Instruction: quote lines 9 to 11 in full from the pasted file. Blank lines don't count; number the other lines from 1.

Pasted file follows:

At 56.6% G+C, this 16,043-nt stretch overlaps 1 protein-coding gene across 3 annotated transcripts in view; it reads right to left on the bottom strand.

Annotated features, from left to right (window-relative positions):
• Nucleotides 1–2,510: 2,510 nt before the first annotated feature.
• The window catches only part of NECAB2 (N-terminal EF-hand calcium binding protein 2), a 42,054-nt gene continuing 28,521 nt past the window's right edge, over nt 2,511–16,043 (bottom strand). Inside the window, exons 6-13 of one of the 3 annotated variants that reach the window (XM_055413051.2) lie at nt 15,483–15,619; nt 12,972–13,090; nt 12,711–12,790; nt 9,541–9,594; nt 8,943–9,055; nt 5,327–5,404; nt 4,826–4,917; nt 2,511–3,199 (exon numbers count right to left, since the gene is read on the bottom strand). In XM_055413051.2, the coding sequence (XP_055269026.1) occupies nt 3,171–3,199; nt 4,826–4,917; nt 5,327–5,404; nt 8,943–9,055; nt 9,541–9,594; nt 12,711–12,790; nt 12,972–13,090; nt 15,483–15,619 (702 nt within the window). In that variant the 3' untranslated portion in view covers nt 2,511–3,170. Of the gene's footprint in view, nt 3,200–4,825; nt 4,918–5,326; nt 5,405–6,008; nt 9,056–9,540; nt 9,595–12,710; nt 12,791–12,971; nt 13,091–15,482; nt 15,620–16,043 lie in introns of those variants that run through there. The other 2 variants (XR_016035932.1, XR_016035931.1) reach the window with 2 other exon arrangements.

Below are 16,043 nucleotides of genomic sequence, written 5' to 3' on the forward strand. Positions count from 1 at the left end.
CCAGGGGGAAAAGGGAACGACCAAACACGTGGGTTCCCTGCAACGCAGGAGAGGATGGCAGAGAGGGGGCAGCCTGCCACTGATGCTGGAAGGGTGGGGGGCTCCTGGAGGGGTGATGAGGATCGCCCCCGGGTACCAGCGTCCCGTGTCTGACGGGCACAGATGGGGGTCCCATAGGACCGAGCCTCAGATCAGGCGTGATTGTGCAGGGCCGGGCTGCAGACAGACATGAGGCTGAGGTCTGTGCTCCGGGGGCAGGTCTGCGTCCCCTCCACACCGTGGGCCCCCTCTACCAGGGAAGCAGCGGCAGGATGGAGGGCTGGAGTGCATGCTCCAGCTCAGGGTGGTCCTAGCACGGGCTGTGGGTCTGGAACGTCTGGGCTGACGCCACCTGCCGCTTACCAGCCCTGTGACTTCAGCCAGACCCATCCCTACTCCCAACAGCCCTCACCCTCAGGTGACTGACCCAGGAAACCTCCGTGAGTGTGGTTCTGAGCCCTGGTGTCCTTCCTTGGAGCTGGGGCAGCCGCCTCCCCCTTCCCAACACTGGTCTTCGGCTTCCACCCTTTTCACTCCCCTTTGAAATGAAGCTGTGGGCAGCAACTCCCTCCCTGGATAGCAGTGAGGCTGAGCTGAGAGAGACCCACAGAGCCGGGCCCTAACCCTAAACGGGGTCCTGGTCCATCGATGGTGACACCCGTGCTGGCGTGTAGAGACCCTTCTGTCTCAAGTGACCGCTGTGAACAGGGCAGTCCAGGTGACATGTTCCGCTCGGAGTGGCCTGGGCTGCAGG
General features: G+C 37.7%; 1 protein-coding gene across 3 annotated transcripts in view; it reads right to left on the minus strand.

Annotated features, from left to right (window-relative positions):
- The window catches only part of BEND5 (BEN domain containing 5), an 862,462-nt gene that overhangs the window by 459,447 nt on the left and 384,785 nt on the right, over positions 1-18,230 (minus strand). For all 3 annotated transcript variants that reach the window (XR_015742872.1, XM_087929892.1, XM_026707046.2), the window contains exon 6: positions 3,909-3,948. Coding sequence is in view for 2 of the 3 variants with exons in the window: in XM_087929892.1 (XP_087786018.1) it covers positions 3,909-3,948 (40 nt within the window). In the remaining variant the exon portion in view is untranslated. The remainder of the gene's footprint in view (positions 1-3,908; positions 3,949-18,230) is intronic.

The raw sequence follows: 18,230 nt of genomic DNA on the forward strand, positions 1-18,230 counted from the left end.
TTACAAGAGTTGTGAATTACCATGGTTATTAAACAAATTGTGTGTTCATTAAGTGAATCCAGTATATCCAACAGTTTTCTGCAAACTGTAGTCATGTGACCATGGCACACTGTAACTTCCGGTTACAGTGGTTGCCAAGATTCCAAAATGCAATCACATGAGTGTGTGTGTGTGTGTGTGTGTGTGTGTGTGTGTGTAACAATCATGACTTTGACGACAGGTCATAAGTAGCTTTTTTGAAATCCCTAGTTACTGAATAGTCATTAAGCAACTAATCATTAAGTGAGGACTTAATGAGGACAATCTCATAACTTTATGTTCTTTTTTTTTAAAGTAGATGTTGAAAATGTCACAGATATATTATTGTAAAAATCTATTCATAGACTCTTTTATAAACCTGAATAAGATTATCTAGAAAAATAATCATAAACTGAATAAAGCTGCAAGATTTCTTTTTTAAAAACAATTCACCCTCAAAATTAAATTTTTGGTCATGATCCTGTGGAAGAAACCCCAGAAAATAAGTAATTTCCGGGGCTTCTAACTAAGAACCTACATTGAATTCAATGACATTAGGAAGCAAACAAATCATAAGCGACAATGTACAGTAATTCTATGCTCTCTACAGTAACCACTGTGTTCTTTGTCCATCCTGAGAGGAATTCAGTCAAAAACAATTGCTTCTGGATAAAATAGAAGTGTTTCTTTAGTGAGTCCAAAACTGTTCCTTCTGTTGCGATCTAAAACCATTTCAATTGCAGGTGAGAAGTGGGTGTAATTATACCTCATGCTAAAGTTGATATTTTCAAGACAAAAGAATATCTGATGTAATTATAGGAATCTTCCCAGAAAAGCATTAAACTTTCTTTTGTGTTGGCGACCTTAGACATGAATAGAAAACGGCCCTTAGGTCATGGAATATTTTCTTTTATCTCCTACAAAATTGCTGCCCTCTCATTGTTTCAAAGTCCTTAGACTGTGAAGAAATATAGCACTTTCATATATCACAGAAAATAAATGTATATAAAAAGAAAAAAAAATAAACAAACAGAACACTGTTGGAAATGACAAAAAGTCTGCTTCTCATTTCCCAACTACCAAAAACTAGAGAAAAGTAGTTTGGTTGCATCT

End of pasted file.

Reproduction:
- The window catches only part of BEND5 (BEN domain containing 5), an 862,462-nt gene that overhangs the window by 459,447 nt on the left and 384,785 nt on the right, over positions 1-18,230 (minus strand). For all 3 annotated transcript variants that reach the window (XR_015742872.1, XM_087929892.1, XM_026707046.2), the window contains exon 6: positions 3,909-3,948. Coding sequence is in view for 2 of the 3 variants with exons in the window: in XM_087929892.1 (XP_087786018.1) it covers positions 3,909-3,948 (40 nt within the window). In the remaining variant the exon portion in view is untranslated. The remainder of the gene's footprint in view (positions 1-3,908; positions 3,949-18,230) is intronic.

The raw sequence follows: 18,230 nt of genomic DNA on the forward strand, positions 1-18,230 counted from the left end.
TTACAAGAGTTGTGAATTACCATGGTTATTAAACAAATTGTGTGTTCATTAAGTGAATCCAGTATATCCAACAGTTTTCTGCAAACTGTAGTCATGTGACCATGGCACACTGTAACTTCCGGTTACAGTGGTTGCCAAGATTCCAAAATGCAATCACATGAGTGTGTGTGTGTGTGTGTGTGTGTGTGTGTGTGTGTAACAATCATGACTTTGACGACAGGTCATAAGTAGCTTTTTTGAAATCCCTAGTTACTGAATAGTCATTAAGCAACTAATCATTAAGTGAGGACTTAATGAGGACAATCTCATAACTTTATGTTCTTTTTTTTTAAAGTAGATGTTGAAAATGTCACAGATATATTATTGTAAAAATCTATTCATAGACTCTTTTATAAACCTGAATAAGATTATCTAGAAAAATAATCATAAACTGAATAAAGCTGCAAGATTTCTTTTTTAAAAACAATTCACCCTCAAAATTAAATTTTTGGTCATGATCCTGTGGAAGAAACCCCAGAAAATAAGTAATTTCCGGGGCTTCTAACTAAGAACCTACATTGAATTCAATGACATTAGGAAGCAAACAAATCATAAGCGACAATGTACAGTAATTCTATGCTCTCTACAGTAACCACTGTGTTCTTTGTCCATCCTGAGAGGAATTCAGTCAAAAACAATTGCTTCTGGATAAAATAGAAGTGTTTCTTTAGTGAGTCCAAAACTGTTCCTTCTGTTGCGATCTAAAACCATTTCAATTGCAGGTGAGAAGTGGGTGTAATTATACCTCATGCTAAAGTTGATATTTTCAAGACAAAAGAATATCTGATGTAATTATAGGAATCTTCCCAGAAAAGCATTAAACTTTCTTTTGTGTTGGCGACCTTAGACATGAATAGAAAACGGCCCTTAGGTCATGGAATATTTTCTTTTATCTCCTACAAAATTGCTGCCCTCTCATTGTTTCAAAGTCCTTAGACTGTGAAGAAATATAGCACTTTCATATATCACAGAAAATAAATGTATATAAAAAGAAAAAAAAATAAACAAACAGAACACTGTTGGAAATGACAAAAAGTCTGCTTCTCATTTCCCAACTACCAAAAACTAGAGAAAAGTAGTTTGGTTGCATCT